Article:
by Anneliese Ng
I am very grateful for the travel support by the University Research Committee (URC), which enabled me to attend the Victorians Institute’s 2018 conference held in Asheville, North Carolina on November 9-10. At one stroke, three of my dreams came true: it was my first Victorian conference, my first conference outside Asia, and my first time in the United States. The novelty of it all gave me a dreadful excitement that was not a good combination with my anxious nature, as testified by the terrible stomachache I had on my way to Hong Kong Airport.
The Victorians Institute was established in 1971 as an interdisciplinary academic society for Victorian studies based in the southeastern United States. The Institute has held a conference every year since its inauguration, and for 2018, the Institute’s 47th conference was titled “Consuming [the] Victorians”, and its theme was consumption. My paper considered how a capitalist’s consumption of the Bible alleviates industrial exploitation in Elizabeth Gaskell’s Mary Barton (1848). My presentation aside, there was much talk on eating, drinking and buying. Consumption understood literally includes alcoholism in Oxford novels and carnism in Bram Stoker’s Dracula, and figuratively Lewis Carroll’s gastronomic metaphors for reading. Read this delightful excerpt from Carroll’s Feeding the Mind:
‘Why, what have you been doing with this mind lately? How have you fed it? It looks pale, and the pulse is very slow.’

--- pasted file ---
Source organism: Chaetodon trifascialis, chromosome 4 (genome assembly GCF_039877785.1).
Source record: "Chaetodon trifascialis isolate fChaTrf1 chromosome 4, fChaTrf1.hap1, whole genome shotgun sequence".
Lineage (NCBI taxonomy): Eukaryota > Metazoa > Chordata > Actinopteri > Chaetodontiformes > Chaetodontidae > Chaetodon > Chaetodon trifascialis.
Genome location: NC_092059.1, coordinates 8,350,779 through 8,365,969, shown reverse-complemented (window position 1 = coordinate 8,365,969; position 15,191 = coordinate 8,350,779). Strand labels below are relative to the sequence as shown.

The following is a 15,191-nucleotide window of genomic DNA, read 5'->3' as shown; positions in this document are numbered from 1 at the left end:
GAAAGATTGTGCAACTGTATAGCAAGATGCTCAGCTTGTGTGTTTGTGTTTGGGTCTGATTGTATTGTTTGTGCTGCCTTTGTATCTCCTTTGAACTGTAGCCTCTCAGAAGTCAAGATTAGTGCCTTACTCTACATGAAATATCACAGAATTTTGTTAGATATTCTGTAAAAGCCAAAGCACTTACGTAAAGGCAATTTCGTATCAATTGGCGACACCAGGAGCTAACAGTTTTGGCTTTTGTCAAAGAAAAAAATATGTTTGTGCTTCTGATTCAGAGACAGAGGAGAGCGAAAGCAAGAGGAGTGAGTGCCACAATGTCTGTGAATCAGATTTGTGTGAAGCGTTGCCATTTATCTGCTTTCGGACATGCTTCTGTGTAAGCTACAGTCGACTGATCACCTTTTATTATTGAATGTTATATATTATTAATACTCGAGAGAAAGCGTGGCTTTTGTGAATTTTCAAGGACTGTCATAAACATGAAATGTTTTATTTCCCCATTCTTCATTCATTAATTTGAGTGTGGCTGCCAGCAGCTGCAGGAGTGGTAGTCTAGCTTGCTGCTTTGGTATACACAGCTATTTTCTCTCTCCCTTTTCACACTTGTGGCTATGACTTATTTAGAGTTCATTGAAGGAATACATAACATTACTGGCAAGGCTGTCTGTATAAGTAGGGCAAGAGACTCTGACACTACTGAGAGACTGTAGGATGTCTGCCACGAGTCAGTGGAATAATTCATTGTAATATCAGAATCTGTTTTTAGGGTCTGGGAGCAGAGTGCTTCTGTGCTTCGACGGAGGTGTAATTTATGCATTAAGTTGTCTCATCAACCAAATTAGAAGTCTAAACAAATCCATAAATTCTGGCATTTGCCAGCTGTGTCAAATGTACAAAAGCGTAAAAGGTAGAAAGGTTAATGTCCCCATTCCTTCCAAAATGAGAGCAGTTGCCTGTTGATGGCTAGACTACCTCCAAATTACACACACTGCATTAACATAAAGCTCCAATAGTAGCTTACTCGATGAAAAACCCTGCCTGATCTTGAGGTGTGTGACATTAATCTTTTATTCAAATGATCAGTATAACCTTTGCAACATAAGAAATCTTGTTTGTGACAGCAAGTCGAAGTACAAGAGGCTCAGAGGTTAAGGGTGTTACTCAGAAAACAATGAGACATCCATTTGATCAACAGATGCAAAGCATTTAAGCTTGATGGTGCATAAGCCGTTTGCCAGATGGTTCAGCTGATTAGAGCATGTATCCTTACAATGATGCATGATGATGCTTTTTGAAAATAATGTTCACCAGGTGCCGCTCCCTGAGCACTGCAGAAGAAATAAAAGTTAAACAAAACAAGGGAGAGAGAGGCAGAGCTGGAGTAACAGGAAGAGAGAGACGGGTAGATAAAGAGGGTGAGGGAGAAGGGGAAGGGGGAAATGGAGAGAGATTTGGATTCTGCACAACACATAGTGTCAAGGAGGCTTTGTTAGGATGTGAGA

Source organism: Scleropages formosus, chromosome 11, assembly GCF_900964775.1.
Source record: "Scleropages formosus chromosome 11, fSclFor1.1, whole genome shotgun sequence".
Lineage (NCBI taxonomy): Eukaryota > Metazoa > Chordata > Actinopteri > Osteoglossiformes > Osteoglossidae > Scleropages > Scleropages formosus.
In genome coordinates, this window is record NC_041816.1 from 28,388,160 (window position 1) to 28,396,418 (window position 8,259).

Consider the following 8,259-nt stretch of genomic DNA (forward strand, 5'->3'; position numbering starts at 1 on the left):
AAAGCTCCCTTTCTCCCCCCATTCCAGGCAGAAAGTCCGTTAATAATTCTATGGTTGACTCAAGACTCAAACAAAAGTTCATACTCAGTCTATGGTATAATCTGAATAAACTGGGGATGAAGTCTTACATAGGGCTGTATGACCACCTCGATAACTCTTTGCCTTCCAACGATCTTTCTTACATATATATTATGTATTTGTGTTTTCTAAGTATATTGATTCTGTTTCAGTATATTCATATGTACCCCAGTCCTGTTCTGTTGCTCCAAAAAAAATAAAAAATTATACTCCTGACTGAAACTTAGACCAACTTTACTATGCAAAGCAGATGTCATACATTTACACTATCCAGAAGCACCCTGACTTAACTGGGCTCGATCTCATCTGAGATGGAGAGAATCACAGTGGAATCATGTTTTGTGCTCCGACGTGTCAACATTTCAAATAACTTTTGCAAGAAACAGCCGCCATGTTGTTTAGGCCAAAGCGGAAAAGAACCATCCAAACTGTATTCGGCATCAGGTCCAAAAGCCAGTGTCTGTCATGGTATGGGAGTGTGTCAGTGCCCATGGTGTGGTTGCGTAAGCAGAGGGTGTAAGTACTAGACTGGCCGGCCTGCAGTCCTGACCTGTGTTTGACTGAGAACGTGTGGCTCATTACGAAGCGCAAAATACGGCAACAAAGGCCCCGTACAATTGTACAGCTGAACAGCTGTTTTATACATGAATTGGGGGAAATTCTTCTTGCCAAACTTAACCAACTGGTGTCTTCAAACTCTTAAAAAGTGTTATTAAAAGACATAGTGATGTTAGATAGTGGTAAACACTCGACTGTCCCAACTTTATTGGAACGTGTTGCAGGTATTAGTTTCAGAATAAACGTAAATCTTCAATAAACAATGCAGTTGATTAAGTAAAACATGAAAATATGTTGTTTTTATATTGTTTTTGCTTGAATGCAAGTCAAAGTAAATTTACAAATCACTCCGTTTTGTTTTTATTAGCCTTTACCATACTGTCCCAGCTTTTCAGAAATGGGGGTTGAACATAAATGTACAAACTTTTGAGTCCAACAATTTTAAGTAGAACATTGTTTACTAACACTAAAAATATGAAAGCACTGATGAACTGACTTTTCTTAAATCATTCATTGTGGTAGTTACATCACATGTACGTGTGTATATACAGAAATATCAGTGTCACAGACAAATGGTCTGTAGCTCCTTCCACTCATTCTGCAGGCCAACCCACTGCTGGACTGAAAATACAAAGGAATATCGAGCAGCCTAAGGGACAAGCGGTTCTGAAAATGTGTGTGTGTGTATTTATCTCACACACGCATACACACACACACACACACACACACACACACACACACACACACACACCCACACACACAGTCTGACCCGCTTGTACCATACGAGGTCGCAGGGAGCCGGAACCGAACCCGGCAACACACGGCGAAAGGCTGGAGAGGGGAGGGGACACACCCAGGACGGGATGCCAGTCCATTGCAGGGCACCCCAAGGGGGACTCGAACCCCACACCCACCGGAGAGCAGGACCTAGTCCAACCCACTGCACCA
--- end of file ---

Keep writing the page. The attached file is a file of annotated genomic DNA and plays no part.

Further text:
‘Well, doctor, it has not had much regular food lately. I gave it a lot of sugar-plums yesterday.’
‘Sugar-plums! What kind?’
‘Well, they were a parcel of conundrums, sir.’
‘Ah, I thought so. Now just mind this: if you go on playing tricks like that, you’ll spoil all its teeth, and get laid up with mental indigestion. You must have nothing but the plainest reading for the next few days. Take care now! No novels on any account!’
I came away from the panel with the contrite realization that I had been very indulgent with my mind. It was fed primarily on novels and it may have gotten too fat already. And Carroll cautions: ‘I wonder if there is such a thing in nature as a FAT MIND? I really think I have met with one or two: minds which could not keep up with the slowest trot in conversation; could not jump over a logical fence, to save their lives; always got stuck fast in a narrow argument; and, in short, were fit for nothing but to waddle helplessly through the world.’
Is there a more fitting way to conclude a Victorian conference on consumption than Victorianists consuming? The conference ended with a brewery tour with eight pub visits on its trail. Dubbed the ‘Beer City’, Asheville boasts one of the highest brewery-to-resident ratios in the country. On a side note, Asheville has also been called the ‘Happiest City in America.’ In a 2016 University of Vermont study which analyzed millions of tweets on Twitter, Asheville came out on top in happiness scores. Had it to do with the beer?